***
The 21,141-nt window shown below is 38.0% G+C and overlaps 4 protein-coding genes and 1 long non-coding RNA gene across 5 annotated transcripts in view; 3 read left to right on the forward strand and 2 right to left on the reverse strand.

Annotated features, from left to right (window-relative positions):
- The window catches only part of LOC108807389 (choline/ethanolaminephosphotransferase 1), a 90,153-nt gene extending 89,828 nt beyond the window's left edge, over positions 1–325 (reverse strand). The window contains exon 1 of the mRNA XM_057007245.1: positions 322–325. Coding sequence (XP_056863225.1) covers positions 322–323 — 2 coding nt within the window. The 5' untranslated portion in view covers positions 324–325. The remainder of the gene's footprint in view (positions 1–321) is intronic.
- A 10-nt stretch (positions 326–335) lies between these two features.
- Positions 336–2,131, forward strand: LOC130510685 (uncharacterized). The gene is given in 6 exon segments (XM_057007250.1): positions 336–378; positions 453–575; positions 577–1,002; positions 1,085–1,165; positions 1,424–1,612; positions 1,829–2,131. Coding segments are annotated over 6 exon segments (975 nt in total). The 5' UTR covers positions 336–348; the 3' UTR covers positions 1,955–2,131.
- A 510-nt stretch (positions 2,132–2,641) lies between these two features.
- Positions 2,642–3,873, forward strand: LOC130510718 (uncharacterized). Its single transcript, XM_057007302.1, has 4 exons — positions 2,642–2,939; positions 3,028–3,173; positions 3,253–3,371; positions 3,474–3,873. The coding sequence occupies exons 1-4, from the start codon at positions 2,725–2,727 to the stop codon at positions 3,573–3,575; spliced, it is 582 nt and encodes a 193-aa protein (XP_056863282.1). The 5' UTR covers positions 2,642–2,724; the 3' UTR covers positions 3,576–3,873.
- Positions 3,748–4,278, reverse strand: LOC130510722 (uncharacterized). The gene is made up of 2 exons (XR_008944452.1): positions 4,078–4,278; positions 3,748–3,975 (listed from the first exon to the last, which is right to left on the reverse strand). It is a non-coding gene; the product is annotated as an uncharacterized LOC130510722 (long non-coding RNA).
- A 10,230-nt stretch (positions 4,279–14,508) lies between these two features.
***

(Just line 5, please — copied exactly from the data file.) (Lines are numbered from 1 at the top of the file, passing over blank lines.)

- Positions 336–2,131, forward strand: LOC130510685 (uncharacterized). The gene is given in 6 exon segments (XM_057007250.1): positions 336–378; positions 453–575; positions 577–1,002; positions 1,085–1,165; positions 1,424–1,612; positions 1,829–2,131. Coding segments are annotated over 6 exon segments (975 nt in total). The 5' UTR covers positions 336–348; the 3' UTR covers positions 1,955–2,131.